The fact find phase of the advice process is arguably the most important phase when determining the best option to meet your clients’ needs. Otherwise, how can you be sure you know enough about them and their finances to know whether your advice is suitable? This is even more important when considering your retirement clients as their needs are so much more complex due to the choices now available to them. Ensuring you ask the right questions means you and your client can be confident in your choices.
It’s also important to ensure your clients understand how important this phase is. Research shows that despite the fact that a majority of clients (60 – 65%) are interested in an adviser’s expertise and help planning for the future, many don’t take the fact find phase as seriously as they should. There can be many reasons for this – some may feel uncomfortable answering such personal questions; some may be burying their head in the sand about their financial situation; and others simply won’t have thought about their financial affairs in enough detail to answer your questions. Whatever it is, you need to try to overcome this and ensure you get the information you need to make the right recommendations.
This module is designed to help you meet both of these objectives.
It’s likely you currently use a fact find questionnaire of some description to capture basic information about your client, their family, their dependants and any health concerns they may have.
Top tip: send your fact find questionnaire to your client in advance so they can prepare for your meeting.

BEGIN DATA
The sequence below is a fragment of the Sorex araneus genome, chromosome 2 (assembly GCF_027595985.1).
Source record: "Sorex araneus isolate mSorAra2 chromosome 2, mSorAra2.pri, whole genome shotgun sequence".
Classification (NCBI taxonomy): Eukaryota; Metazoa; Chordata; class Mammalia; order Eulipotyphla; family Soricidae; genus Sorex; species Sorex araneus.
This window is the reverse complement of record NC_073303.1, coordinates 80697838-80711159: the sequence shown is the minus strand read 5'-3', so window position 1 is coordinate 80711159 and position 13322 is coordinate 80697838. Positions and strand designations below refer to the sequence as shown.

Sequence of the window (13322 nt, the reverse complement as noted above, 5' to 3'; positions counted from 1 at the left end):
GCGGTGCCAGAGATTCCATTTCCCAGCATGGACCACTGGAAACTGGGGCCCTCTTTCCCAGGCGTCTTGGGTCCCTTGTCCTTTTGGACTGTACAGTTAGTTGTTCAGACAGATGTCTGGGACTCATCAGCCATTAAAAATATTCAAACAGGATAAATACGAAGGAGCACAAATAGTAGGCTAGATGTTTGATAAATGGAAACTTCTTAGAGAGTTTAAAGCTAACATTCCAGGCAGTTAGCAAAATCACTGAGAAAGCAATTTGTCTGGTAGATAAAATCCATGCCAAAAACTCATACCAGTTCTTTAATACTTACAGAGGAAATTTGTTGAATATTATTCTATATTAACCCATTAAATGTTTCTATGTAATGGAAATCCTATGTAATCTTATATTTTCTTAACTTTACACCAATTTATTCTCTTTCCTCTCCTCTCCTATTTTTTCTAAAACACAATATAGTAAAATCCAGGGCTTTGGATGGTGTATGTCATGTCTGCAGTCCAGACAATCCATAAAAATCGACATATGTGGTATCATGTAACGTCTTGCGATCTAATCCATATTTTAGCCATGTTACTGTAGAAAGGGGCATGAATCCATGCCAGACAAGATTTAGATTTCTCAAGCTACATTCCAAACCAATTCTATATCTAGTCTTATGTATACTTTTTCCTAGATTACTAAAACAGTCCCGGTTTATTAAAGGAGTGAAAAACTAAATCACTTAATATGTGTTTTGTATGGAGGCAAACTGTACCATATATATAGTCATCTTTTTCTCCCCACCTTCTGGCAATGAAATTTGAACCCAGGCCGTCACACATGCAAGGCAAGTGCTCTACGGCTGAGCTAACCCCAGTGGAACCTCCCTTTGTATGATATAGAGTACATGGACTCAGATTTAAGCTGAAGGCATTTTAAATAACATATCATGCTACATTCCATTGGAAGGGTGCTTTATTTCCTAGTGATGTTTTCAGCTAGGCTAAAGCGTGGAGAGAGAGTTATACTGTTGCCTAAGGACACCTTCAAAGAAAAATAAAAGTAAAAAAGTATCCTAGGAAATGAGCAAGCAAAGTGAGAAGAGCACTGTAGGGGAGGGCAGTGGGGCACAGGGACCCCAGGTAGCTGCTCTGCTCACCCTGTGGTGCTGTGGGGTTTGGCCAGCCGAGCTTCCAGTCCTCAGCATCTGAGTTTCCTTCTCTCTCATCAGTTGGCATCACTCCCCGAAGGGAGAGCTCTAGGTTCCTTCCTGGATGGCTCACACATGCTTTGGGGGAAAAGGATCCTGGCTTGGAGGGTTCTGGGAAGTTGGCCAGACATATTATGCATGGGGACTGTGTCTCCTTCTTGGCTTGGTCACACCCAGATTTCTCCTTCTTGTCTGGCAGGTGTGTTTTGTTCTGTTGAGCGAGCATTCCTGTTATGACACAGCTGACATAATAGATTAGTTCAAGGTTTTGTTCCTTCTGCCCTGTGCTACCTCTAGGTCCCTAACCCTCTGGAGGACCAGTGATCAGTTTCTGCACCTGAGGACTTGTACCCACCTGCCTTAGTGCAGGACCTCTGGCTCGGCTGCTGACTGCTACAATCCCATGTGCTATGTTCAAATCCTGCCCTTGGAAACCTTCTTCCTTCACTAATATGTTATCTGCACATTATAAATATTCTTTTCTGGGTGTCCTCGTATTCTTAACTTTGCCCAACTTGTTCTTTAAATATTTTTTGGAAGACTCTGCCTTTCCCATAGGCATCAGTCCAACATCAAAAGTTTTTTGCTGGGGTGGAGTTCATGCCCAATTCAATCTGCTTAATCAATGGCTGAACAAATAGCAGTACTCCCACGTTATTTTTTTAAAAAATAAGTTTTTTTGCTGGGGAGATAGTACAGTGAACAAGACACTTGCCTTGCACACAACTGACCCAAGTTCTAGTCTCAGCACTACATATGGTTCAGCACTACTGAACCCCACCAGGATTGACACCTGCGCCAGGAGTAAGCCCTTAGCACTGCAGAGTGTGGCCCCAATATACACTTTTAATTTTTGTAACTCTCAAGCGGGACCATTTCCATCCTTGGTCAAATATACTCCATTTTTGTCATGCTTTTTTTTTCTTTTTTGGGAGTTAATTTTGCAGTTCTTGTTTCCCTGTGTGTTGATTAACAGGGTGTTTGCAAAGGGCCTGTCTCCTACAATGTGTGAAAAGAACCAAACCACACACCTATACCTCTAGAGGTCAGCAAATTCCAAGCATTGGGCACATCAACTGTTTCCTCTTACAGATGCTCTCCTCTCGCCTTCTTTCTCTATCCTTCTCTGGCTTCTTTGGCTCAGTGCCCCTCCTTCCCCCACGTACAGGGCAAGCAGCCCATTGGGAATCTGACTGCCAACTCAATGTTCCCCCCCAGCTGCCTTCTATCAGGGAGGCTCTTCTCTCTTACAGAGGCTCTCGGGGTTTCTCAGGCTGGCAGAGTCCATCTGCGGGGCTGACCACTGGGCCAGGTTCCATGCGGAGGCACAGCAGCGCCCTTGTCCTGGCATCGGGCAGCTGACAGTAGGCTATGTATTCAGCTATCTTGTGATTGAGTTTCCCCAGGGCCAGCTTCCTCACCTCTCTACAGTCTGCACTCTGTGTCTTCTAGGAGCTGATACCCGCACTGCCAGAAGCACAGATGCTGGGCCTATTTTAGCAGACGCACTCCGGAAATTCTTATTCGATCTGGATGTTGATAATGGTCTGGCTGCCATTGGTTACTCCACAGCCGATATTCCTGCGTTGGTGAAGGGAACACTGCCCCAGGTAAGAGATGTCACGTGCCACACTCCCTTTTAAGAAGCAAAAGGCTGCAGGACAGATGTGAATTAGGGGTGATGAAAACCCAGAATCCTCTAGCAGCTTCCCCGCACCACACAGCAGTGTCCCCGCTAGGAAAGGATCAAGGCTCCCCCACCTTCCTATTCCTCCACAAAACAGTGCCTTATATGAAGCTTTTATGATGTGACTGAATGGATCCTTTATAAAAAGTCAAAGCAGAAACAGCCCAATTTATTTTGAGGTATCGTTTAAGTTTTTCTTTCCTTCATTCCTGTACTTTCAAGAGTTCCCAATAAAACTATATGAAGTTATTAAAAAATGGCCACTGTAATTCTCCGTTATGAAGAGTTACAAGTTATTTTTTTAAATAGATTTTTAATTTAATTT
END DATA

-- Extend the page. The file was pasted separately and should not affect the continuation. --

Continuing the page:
However, while this information is still relevant for clients in retirement, it does not capture everything you need to know about them.
Of course, fact finding is a lot more than simply finding out a client’s date of birth and national insurance number. In fact, our Generation Advice report (November 2015) found that 75% of clients felt that ‘being understood’ by their financial adviser was the one thing they valued above everything else.
Therefore, in order to truly tailor your advice to their needs, you must try to get to know them as a person so you can understand their goals and dreams. This is particularly important for clients approaching or in retirement, as many people have been looking forward to their retirement for several years and they often have a very specific picture of how they hope it will be. Asking the right questions not only helps you to turn that dream into a reality (or reset expectations if their dreams are not achievable), but it also lets the client see that you care about them as a person. This will mean they are likely to keep coming back to you as they will trust that you are working with their best interests in mind.
You may even find that a client’s beneficiaries may decide to keep their assets under the management of your firm once they have been passed down to them as they know their benefactor was so happy with the service they received from you.
While this is by no means an exhaustive list, here are some examples of additional questions you may wish to ask your retirement clients, broken down into categories:
It’s also important to keep in mind that the retirement decision you help your client to make now could be irreversible. Therefore, make sure you consider the following risk factors too when compiling your retirement questions:
Implementing a Centralised Retirement Proposition (CRP) will help with many of these questions.